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Hyphen Usage
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Writing Tune-up: Hyphen Usage
Someone once wrote that “anyone who takes the hyphen seriously will surely go mad.” It’s true! But there are some principles that we can use to make those “head-scratcher” decisions.

Actually, the hyphen causes most of its problems in two specific areas: compound modifiers and prefixes. Let’s look at these two cases.

A compound modifier consists of two or more words that together modify a noun. Here’s an example: “the state-of-the-art product.” When the compound modifier comes before the word it modifies, it is usually hyphenated. However, in many compound modifiers the first word is an adverb, and many adverbs are formed by adding “ly” to an adjective (e.g., “quick” and “quickly”). If a compound modifier comes before the word it modifies but the first word ends in “ly,” do not hyphenate (e.g., “the perfectly engineered component”). Now for the curve ball. When a compound modifier comes after the word it modifies (i.e., after a “state-of-being” verb such as “is” or “was”), the hyphen is also not used (e.g., “the house was well built”).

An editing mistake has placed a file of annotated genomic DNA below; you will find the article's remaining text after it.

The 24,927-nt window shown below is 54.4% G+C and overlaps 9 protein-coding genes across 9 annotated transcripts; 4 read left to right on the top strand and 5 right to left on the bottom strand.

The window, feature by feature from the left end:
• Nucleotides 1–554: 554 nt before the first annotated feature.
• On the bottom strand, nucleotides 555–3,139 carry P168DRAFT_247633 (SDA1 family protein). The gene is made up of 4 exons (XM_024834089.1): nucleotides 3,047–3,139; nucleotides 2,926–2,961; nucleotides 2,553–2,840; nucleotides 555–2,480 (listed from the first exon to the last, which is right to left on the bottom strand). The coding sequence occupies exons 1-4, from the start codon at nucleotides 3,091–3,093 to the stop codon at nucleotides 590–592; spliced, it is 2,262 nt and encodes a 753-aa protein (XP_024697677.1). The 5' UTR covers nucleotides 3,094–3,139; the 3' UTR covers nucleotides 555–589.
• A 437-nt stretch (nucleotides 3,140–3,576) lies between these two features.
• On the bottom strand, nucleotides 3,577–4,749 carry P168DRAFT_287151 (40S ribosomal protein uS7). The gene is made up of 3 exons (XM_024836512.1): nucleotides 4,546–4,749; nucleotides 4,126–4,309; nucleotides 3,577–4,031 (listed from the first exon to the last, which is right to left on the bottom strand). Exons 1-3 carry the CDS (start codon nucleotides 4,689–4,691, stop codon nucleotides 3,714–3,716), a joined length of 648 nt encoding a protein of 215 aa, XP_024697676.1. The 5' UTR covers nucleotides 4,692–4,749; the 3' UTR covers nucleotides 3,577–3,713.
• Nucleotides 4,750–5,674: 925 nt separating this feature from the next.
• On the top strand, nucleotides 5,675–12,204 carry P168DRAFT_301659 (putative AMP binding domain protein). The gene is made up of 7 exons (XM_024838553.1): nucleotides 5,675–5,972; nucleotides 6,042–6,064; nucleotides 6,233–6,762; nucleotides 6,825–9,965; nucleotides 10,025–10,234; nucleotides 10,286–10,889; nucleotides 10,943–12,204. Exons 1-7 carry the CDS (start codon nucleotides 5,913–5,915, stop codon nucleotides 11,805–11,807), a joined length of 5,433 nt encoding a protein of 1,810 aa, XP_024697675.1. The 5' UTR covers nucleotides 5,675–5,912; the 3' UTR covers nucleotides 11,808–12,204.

The other problem with the hyphen concerns prefixes such as “multi,” “anti,” “non,” etc. The general rule is to run the prefix together with the main word, but the Chicago Manual of Style also lists several cases in which a hyphen should be used to set off the prefix: (1) when the main word begins with a capital letter or a numeral (e.g., “non-Treasury bonds,” “pre-1914”); (2) when there is a doubling of a consonant or vowel (e.g., “non-native,” “meta-analysis”); and (3) when a prefix stands alone (e.g., “over- or underused”). My own suggestion is that you also consider readability. With prefixes attached to long, complicated words, it may be better to hyphenate just so the reader can visually grasp the term more easily. Take this test: Which is easier to read at a glance—“multidimensionality” or “multi-dimensionality”? I’ll let you decide—just remember to be consistent within your document.

I hope this helped—and I hope you will remember that I’m here to assist you in making your written communication “best in class.”